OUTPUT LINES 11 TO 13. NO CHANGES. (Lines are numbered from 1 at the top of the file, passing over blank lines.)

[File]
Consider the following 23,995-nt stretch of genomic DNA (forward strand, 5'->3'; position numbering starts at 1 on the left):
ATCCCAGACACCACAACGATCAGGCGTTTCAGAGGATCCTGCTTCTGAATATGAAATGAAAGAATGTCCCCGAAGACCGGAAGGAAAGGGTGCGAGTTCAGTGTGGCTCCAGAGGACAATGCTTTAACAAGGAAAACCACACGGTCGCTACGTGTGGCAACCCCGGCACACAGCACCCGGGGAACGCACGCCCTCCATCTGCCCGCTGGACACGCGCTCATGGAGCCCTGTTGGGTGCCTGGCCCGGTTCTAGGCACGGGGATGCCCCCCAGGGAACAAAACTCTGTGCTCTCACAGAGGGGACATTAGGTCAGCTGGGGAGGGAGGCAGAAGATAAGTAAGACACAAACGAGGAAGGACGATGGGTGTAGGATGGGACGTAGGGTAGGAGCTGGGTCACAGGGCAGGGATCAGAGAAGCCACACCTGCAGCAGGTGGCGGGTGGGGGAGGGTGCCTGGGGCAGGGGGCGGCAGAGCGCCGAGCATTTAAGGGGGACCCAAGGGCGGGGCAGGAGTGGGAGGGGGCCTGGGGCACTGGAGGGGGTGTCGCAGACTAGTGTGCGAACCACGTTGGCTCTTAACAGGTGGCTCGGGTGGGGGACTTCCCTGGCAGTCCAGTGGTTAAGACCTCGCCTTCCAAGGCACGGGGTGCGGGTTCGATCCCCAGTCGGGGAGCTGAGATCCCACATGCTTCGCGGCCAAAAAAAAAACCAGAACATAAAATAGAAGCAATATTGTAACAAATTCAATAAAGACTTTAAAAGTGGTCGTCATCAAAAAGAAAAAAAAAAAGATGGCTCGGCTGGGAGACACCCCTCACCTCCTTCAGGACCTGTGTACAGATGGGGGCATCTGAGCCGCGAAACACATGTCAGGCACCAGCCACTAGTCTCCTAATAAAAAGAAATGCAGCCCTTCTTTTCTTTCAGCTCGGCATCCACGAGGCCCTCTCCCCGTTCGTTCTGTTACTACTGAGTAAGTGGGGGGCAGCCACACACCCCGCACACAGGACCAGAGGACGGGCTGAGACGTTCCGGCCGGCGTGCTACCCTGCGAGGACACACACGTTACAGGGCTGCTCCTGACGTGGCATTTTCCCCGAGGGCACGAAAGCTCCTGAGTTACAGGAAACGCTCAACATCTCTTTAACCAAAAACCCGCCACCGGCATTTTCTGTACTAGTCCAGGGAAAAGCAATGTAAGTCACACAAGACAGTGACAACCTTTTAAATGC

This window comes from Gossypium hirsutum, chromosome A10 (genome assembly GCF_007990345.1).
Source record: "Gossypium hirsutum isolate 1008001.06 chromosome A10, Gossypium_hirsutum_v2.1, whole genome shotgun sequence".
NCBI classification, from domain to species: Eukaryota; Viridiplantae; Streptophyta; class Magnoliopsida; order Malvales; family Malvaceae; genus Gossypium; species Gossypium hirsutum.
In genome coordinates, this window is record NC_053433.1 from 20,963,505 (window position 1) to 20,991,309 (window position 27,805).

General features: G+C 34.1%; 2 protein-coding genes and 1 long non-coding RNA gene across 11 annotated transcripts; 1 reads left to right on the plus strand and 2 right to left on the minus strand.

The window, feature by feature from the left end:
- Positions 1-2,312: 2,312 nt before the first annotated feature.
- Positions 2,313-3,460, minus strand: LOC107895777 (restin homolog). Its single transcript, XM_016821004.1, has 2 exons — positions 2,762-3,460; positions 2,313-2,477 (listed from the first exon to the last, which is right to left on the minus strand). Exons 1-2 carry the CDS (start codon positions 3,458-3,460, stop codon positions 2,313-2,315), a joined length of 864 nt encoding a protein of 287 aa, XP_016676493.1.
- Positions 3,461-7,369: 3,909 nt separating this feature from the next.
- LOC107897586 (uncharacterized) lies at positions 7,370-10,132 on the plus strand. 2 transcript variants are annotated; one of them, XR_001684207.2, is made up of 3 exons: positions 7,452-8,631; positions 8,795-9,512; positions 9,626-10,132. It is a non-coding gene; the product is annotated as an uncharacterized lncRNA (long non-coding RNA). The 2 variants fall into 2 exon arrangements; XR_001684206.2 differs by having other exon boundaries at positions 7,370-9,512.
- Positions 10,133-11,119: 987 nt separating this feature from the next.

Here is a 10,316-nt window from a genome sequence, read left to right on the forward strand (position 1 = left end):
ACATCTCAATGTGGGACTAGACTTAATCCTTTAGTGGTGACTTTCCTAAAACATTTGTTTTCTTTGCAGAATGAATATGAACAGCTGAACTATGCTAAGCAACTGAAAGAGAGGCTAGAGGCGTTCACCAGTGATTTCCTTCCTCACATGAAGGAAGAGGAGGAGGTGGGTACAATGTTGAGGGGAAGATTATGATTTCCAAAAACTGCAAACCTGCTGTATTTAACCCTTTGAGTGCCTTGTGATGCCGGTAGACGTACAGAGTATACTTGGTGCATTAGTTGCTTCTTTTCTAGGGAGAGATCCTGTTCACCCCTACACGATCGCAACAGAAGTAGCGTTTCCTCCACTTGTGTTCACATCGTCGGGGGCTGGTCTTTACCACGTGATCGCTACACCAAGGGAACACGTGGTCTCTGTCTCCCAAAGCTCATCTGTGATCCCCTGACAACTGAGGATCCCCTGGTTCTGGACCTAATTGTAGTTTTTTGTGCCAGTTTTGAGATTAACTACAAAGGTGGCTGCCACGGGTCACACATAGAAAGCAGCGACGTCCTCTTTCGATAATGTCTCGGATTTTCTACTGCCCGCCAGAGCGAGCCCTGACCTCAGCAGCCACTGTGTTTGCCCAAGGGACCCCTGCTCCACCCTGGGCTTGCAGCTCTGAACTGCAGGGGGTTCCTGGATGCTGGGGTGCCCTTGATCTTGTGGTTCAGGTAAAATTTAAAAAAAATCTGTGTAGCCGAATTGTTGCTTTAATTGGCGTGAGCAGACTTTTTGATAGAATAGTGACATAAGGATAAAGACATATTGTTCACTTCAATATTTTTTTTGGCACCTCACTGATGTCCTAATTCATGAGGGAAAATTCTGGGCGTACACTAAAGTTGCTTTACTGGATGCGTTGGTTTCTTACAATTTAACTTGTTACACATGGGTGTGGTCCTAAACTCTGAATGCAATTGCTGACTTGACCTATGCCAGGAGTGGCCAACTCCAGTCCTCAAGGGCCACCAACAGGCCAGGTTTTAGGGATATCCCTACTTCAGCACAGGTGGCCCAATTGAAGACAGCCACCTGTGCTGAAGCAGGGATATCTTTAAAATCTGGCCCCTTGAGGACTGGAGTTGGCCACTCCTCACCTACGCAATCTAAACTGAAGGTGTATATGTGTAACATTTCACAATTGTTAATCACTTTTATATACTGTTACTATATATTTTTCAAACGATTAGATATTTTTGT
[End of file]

- Positions 3,461-7,369: 3,909 nt separating this feature from the next.
- LOC107897586 (uncharacterized) lies at positions 7,370-10,132 on the plus strand. 2 transcript variants are annotated; one of them, XR_001684207.2, is made up of 3 exons: positions 7,452-8,631; positions 8,795-9,512; positions 9,626-10,132. It is a non-coding gene; the product is annotated as an uncharacterized lncRNA (long non-coding RNA). The 2 variants fall into 2 exon arrangements; XR_001684206.2 differs by having other exon boundaries at positions 7,370-9,512.
- Positions 10,133-11,119: 987 nt separating this feature from the next.